When William Came Chapter 12: THE TRAVELLING COMPANIONS

Follow the link for more information. A black-and-white photograph of when William Came Chapter 12: THE TRAVELLING COMPANIONS middle-aged man wearing formal mid-19th century clothing facing left. American historian and Hispanist, who is widely recognized by historiographers to have been the first American scientific historian.

After an extensive period of study, during which he sporadically contributed to academic journals, Prescott specialized in late Renaissance Spain and the early Spanish Empire. Prescott was born in Salem, Massachusetts on May 4, 1796, the first of seven children, although four of his siblings died in infancy. His parents were William Prescott, Jr. Prescott began formal schooling at the age of seven, studying under Mr. The family moved to Boston, Massachusetts in 1808, where his father’s earnings substantially increased. August 1811, at the age of 15. Prescott first traveled to the island of São Miguel in the Azores, where his grandfather and Portuguese grandmother lived.

In 1821, Prescott abandoned the idea of a legal career because of the continued deterioration of his eyesight, and resolved to devote himself to literature. Prescott first became interested in the history of Spain after his friend, the Harvard professor George Ticknor, sent him copies of his lectures on the subject. Prescott’s studies initially remained broad, but he started preparing material on Ferdinand and Isabella in January 1826. Voltaire’s Charles XII and William Roscoe’s Life of Lorenzo de Medici, which were to be the sources on which the History of Ferdinand and Isabella was to be based. Due in part to his own condition, Prescott was interested in aiding the blind and partially sighted.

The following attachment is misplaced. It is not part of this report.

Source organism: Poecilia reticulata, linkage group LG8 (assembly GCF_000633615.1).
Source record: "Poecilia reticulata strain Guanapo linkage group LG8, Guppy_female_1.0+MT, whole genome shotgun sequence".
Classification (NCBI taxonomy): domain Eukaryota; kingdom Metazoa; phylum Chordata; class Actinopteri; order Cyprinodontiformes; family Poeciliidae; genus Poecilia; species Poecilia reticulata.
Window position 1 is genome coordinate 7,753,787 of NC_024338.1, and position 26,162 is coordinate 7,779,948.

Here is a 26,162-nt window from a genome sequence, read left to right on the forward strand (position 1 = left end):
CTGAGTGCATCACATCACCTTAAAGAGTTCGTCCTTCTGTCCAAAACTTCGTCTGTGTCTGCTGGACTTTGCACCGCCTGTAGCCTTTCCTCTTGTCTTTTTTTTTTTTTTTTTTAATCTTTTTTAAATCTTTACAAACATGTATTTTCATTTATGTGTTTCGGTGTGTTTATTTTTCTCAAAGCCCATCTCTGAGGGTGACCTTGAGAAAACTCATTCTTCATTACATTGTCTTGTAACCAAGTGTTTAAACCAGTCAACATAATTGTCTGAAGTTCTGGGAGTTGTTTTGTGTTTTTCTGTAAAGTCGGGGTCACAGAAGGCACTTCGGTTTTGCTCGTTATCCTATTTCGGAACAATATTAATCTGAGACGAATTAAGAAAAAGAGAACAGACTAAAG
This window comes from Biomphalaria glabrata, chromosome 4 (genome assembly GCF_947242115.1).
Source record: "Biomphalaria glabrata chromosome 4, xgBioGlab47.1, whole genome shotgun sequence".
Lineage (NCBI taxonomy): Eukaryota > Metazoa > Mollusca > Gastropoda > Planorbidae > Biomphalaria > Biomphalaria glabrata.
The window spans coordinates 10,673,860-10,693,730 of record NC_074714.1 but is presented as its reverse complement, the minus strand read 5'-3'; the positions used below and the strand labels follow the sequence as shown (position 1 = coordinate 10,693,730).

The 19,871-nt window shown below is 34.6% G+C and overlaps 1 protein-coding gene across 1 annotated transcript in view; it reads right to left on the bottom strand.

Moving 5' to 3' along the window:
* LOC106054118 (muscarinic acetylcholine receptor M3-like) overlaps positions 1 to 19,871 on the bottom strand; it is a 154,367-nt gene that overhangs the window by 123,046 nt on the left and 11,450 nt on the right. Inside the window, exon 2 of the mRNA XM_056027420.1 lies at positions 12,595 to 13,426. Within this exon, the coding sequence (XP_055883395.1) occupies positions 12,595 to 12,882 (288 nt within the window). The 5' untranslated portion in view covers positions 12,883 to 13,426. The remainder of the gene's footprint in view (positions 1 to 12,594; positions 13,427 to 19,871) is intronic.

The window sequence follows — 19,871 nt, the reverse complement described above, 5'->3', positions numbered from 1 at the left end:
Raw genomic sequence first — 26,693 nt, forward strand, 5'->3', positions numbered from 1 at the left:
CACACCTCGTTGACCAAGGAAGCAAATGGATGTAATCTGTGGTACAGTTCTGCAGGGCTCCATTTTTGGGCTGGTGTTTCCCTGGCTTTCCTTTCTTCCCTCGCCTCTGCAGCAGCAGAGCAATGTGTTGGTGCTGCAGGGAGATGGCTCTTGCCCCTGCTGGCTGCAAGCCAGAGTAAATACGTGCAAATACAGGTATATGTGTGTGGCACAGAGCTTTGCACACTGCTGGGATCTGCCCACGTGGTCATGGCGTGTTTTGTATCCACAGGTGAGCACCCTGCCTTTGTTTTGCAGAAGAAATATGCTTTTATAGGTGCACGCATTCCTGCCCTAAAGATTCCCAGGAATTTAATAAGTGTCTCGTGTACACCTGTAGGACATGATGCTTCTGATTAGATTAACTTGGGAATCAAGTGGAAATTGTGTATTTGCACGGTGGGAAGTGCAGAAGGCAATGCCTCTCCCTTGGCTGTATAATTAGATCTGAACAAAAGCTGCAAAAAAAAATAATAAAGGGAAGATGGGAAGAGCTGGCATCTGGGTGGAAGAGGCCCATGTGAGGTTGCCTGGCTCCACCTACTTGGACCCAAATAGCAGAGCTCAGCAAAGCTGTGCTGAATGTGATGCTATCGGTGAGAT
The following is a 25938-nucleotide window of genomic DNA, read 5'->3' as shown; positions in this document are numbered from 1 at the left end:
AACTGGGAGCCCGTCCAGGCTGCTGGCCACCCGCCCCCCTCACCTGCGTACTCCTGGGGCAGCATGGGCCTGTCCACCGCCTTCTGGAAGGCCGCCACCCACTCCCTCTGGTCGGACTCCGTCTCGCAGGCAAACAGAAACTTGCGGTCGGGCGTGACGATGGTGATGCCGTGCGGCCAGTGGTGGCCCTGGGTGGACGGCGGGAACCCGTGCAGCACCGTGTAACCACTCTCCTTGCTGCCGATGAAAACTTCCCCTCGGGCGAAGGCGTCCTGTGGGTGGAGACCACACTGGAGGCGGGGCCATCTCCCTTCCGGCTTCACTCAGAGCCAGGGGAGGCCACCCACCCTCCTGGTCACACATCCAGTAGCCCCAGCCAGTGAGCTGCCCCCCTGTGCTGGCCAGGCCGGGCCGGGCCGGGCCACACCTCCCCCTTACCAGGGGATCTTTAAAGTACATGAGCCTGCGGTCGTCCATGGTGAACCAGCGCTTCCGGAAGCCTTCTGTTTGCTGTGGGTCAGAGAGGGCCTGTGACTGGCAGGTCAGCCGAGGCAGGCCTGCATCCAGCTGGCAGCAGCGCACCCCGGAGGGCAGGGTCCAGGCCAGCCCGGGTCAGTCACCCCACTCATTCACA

His work was disturbed in February 1829 by the unexpected death of his eldest daughter Catherine, who was only four years old. The History of Ferdinand and Isabella was published on Christmas Day, 1837 by the American Stationery Company, Boston, with a print run of 500 copies. It was dedicated to his father. To the surprise of Prescott and the publisher, the book sold very well—the original print run was insufficient to adequately supply Boston’s bookshops, let alone the whole nation’s. Prescott expressed interest in his correspondence in writing a biography of Molière, and Ticknor records that he sent Prescott “a collection of about 50 volumes” of relevant material. In 1844, Prescott was painted by Joseph Alexander Ames, and also commissioned a bust from Richard Saltonstall Greenough. Shortly after the publication of the Conquest of Peru, Prescott turned his mind to writing a history of Philip II of Spain, which he had been contemplating for several years.